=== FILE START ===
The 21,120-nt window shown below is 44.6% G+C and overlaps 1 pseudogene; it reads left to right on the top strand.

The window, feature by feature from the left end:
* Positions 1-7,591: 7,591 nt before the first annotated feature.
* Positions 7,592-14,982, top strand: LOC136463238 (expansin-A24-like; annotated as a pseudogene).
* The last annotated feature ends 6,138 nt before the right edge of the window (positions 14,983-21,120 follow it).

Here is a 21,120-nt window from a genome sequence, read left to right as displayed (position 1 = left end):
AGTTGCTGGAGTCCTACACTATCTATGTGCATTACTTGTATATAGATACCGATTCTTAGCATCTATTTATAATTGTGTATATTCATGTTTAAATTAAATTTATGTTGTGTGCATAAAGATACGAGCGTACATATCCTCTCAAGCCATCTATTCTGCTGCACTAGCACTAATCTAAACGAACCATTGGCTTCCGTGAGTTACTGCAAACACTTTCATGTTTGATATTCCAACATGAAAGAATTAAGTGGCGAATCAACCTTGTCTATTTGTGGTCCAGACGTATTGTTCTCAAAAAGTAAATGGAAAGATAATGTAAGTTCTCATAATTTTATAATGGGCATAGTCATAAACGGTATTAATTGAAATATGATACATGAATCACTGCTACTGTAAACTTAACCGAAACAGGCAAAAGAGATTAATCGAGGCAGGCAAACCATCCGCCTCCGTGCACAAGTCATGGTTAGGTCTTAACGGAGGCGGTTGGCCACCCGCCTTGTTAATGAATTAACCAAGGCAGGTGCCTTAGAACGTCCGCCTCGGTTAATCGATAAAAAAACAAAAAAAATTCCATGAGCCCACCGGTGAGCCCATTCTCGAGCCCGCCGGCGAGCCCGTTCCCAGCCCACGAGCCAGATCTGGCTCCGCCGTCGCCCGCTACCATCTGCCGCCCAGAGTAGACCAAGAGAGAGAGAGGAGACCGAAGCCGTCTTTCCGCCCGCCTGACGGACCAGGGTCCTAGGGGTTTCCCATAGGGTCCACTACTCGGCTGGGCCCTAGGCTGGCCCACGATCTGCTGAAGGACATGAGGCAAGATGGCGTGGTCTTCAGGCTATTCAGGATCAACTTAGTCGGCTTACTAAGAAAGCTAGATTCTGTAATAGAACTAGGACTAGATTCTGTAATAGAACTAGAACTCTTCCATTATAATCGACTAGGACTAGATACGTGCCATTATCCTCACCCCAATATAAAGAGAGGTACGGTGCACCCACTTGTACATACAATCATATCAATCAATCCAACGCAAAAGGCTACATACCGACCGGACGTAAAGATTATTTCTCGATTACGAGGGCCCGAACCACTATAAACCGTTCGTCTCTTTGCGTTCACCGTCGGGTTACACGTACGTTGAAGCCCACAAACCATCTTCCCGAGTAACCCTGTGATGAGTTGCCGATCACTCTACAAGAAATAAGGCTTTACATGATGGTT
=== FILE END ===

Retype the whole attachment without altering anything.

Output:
The 21,120-nt window shown below is 44.6% G+C and overlaps 1 pseudogene; it reads left to right on the top strand.

The window, feature by feature from the left end:
* Positions 1-7,591: 7,591 nt before the first annotated feature.
* Positions 7,592-14,982, top strand: LOC136463238 (expansin-A24-like; annotated as a pseudogene).
* The last annotated feature ends 6,138 nt before the right edge of the window (positions 14,983-21,120 follow it).

Here is a 21,120-nt window from a genome sequence, read left to right as displayed (position 1 = left end):
AGTTGCTGGAGTCCTACACTATCTATGTGCATTACTTGTATATAGATACCGATTCTTAGCATCTATTTATAATTGTGTATATTCATGTTTAAATTAAATTTATGTTGTGTGCATAAAGATACGAGCGTACATATCCTCTCAAGCCATCTATTCTGCTGCACTAGCACTAATCTAAACGAACCATTGGCTTCCGTGAGTTACTGCAAACACTTTCATGTTTGATATTCCAACATGAAAGAATTAAGTGGCGAATCAACCTTGTCTATTTGTGGTCCAGACGTATTGTTCTCAAAAAGTAAATGGAAAGATAATGTAAGTTCTCATAATTTTATAATGGGCATAGTCATAAACGGTATTAATTGAAATATGATACATGAATCACTGCTACTGTAAACTTAACCGAAACAGGCAAAAGAGATTAATCGAGGCAGGCAAACCATCCGCCTCCGTGCACAAGTCATGGTTAGGTCTTAACGGAGGCGGTTGGCCACCCGCCTTGTTAATGAATTAACCAAGGCAGGTGCCTTAGAACGTCCGCCTCGGTTAATCGATAAAAAAACAAAAAAAATTCCATGAGCCCACCGGTGAGCCCATTCTCGAGCCCGCCGGCGAGCCCGTTCCCAGCCCACGAGCCAGATCTGGCTCCGCCGTCGCCCGCTACCATCTGCCGCCCAGAGTAGACCAAGAGAGAGAGAGGAGACCGAAGCCGTCTTTCCGCCCGCCTGACGGACCAGGGTCCTAGGGGTTTCCCATAGGGTCCACTACTCGGCTGGGCCCTAGGCTGGCCCACGATCTGCTGAAGGACATGAGGCAAGATGGCGTGGTCTTCAGGCTATTCAGGATCAACTTAGTCGGCTTACTAAGAAAGCTAGATTCTGTAATAGAACTAGGACTAGATTCTGTAATAGAACTAGAACTCTTCCATTATAATCGACTAGGACTAGATACGTGCCATTATCCTCACCCCAATATAAAGAGAGGTACGGTGCACCCACTTGTACATACAATCATATCAATCAATCCAACGCAAAAGGCTACATACCGACCGGACGTAAAGATTATTTCTCGATTACGAGGGCCCGAACCACTATAAACCGTTCGTCTCTTTGCGTTCACCGTCGGGTTACACGTACGTTGAAGCCCACAAACCATCTTCCCGAGTAACCCTGTGATGAGTTGCCGATCACTCTACAAGAAATAAGGCTTTACATGATGGTT